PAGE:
Sophie Wilson ’20
I thought that good people didn’t become addicts. I grew up buying into the stigma, I thought of them as criminals; people who chose to break the law to get high and commit destructive acts. I felt some anger, and also a sense of superiority, towards them and their life choices. That was before I knew someone who was addicted to drugs. I never grasped the reality of addiction until I came face to face with it. Only then did I understand that drug addiction is a disease, not a crime, and should be treated accordingly.
There is an addiction epidemic sweeping our country. 43,987 people in the United States die from drug overdoses each year, more than the number of deaths by car accidents and more than the number of both homicide and suicide deaths put together. That averages to about 120 overdose deaths per day. Despite that insane number of deaths, there is still a taboo surrounding the topic of drug addiction. For too long it has been seen as a crime, keeping addicts cycling in and out of the criminal justice system until they end up dead or permanently behind bars. But “crime” implies an element of choice, and for a lot of addicts, they never had a choice.
Many people are unaware of how drug addiction starts. In the case of heroin, an addictive drug very prevalent in Massachusetts, it often begins with the legal prescription of opioid pain medications. In the US, opioids are prescribed at an unnecessarily high rate. I, for example, was prescribed Vicodin (Hydrocodone) after I had my wisdom teeth removed. I have friends who have been prescribed opioids, including Oxycodone, for anything from an ACL surgery to an accident or chronic pain. The prescription of these drugs has become a norm, and doctors are being pressured to prescribe them whether or not they think a person really needs them. A lot of time, other less addictive painkillers could work in their place.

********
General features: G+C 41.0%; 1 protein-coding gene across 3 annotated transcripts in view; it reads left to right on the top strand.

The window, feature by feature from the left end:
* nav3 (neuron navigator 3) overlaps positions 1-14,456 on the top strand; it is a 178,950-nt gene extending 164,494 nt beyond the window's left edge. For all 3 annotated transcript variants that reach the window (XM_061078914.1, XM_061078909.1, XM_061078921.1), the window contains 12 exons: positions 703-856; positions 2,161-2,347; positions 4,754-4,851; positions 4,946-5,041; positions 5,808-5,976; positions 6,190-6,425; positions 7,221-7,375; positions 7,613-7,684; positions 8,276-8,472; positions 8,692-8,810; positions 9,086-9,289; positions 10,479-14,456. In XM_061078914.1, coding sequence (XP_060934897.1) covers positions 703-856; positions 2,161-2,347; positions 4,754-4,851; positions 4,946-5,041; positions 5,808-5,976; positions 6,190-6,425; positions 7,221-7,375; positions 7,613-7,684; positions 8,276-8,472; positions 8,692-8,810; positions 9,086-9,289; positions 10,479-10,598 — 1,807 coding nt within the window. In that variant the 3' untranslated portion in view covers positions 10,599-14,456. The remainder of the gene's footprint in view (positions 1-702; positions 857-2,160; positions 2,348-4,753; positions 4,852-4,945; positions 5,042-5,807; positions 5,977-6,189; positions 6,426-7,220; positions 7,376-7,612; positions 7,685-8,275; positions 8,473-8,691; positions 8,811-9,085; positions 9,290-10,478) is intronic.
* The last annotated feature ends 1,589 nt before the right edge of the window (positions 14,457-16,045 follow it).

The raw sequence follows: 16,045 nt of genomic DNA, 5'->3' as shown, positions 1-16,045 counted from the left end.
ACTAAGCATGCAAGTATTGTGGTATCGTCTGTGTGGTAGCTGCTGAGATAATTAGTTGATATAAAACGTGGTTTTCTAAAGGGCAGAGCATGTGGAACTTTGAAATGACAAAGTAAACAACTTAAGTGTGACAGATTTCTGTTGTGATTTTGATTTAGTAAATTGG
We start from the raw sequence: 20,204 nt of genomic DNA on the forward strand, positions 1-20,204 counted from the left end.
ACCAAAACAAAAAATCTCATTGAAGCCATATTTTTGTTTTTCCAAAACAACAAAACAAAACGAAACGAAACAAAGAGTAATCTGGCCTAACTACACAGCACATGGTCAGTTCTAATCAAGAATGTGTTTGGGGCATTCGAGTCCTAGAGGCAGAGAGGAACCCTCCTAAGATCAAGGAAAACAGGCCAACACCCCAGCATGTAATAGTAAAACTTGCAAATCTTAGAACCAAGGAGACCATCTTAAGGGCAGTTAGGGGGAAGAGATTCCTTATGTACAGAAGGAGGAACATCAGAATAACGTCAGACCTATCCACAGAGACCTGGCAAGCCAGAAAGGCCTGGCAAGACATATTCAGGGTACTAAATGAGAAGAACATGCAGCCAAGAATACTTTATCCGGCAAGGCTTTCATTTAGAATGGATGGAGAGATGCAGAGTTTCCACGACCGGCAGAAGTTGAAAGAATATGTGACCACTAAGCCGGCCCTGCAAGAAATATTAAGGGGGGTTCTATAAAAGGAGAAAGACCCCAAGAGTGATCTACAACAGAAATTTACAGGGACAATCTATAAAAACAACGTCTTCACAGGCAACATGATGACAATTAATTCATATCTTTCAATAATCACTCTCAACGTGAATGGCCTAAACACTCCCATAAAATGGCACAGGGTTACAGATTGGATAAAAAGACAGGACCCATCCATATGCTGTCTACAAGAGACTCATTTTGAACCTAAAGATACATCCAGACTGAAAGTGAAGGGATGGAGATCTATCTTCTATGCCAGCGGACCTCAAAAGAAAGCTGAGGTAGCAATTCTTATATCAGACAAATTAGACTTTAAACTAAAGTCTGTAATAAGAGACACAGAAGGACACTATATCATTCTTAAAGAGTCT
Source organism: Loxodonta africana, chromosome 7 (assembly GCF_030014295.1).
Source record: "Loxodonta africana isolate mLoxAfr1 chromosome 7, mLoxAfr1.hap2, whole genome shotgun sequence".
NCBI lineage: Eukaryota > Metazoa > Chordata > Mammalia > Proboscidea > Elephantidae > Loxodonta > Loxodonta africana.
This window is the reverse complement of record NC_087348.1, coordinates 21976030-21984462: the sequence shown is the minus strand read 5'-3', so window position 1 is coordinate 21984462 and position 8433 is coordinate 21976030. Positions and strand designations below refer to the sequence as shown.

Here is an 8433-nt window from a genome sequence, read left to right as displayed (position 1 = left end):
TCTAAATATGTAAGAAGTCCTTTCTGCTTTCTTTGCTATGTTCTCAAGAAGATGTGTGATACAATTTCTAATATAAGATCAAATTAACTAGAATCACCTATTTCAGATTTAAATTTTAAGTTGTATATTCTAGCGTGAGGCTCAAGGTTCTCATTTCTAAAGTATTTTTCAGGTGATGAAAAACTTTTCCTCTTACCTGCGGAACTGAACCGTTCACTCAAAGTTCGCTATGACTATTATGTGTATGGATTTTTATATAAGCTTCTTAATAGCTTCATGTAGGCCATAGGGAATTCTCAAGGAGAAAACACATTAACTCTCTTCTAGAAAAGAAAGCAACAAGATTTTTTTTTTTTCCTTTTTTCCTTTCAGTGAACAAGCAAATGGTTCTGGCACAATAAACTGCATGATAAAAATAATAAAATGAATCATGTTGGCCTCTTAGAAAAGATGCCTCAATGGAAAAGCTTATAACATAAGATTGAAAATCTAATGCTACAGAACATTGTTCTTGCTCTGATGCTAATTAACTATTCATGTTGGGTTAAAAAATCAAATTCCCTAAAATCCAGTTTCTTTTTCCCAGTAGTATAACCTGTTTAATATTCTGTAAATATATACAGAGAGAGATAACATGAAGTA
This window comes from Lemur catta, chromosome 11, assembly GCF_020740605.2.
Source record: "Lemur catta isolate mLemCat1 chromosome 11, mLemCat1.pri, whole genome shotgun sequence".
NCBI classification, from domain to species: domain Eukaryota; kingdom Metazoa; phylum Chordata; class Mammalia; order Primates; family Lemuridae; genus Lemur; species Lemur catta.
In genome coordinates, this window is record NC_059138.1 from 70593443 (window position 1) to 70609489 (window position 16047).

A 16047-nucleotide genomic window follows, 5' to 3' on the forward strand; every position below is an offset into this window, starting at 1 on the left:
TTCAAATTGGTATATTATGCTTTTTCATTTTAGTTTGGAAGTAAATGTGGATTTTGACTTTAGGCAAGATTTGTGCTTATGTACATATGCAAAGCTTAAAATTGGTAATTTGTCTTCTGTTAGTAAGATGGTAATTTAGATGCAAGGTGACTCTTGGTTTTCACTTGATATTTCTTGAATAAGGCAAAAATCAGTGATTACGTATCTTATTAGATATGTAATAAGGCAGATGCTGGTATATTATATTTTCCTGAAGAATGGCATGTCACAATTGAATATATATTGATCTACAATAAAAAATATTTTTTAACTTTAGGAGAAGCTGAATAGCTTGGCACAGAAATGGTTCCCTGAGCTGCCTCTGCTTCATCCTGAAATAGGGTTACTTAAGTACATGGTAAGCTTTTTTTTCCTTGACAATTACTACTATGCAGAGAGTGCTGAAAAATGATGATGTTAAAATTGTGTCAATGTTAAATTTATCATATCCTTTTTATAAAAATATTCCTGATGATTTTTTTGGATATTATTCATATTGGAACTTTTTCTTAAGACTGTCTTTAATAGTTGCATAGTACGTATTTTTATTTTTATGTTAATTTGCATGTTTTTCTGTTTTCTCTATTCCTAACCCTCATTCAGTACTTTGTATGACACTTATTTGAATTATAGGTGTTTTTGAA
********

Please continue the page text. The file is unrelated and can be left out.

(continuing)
Opioids are extremely addictive, changing the very chemistry of a person’s brain. They are also fairly easy to access. However, there is something that is even easier and cheaper to access: heroin. This is why many people switch from prescription drug abuse to heroin abuse and quickly spiral into a destructive lifestyle they cannot escape.
It seems clear to me that arresting anyone caught with heroin or illegal prescription drugs is not working. Instead, a more humane approach must be taken. To start, we need to stop labeling people addicted to drugs as “addicts,” because that should not be how we define them. The people I know who are addicted to drugs are much more than just addicts. They have lives with jobs and loved ones, and just like any other sick person, they are not their disease. We should aim for rehabilitation, not imprisonment. Being locked up, often with even more access to drugs, does not benefit anyone. Not only is it very expensive for police departments and prisons, it worsens people’s drug problems.
One city on Cape Anne, just 15 minutes from where I grew up, appears to have found a solution. The Gloucester Angel program, founded by former Police Chief Leonard Companello, offers immediate acceptance to a rehab program for any one who turns themself in along with their drug equipment. It also pairs every person up with an “angel,” someone already in recovery from drug abuse. The program has seen many successes, and other cities across America are starting their own programs inspired by it. The White House even honored Companello for his innovation and success with this program.
Seeing programs like the Angel program not only being created but also appreciated gives me hope that we can find a solution for the opioid epidemic. The way to do it is through compassion and understanding. The country as a whole needs better education about drug addiction, and people battling addiction need more platforms to share their stories. Once we humanize, rather than criminalize addiction, we can start to find a solution.